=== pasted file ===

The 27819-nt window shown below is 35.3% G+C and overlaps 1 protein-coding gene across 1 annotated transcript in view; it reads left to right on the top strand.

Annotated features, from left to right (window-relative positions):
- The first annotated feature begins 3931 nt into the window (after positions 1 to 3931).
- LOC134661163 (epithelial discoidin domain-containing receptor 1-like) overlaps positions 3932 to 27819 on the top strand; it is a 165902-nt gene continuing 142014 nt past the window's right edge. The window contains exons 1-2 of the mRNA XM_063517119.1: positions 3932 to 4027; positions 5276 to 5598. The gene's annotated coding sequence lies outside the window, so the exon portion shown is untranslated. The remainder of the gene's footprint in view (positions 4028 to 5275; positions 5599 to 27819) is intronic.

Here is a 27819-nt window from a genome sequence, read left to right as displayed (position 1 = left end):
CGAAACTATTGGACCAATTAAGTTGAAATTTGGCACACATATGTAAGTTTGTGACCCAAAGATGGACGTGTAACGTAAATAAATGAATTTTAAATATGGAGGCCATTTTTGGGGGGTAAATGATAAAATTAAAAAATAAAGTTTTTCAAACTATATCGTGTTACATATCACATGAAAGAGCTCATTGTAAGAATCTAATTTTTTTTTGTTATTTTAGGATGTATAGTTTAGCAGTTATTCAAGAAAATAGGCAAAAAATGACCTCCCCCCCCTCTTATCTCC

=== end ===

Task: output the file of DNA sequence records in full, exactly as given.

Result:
The 27819-nt window shown below is 35.3% G+C and overlaps 1 protein-coding gene across 1 annotated transcript in view; it reads left to right on the top strand.

Annotated features, from left to right (window-relative positions):
- The first annotated feature begins 3931 nt into the window (after positions 1 to 3931).
- LOC134661163 (epithelial discoidin domain-containing receptor 1-like) overlaps positions 3932 to 27819 on the top strand; it is a 165902-nt gene continuing 142014 nt past the window's right edge. The window contains exons 1-2 of the mRNA XM_063517119.1: positions 3932 to 4027; positions 5276 to 5598. The gene's annotated coding sequence lies outside the window, so the exon portion shown is untranslated. The remainder of the gene's footprint in view (positions 4028 to 5275; positions 5599 to 27819) is intronic.

Here is a 27819-nt window from a genome sequence, read left to right as displayed (position 1 = left end):
CGAAACTATTGGACCAATTAAGTTGAAATTTGGCACACATATGTAAGTTTGTGACCCAAAGATGGACGTGTAACGTAAATAAATGAATTTTAAATATGGAGGCCATTTTTGGGGGGTAAATGATAAAATTAAAAAATAAAGTTTTTCAAACTATATCGTGTTACATATCACATGAAAGAGCTCATTGTAAGAATCTAATTTTTTTTTGTTATTTTAGGATGTATAGTTTAGCAGTTATTCAAGAAAATAGGCAAAAAATGACCTCCCCCCCCTCTTATCTCC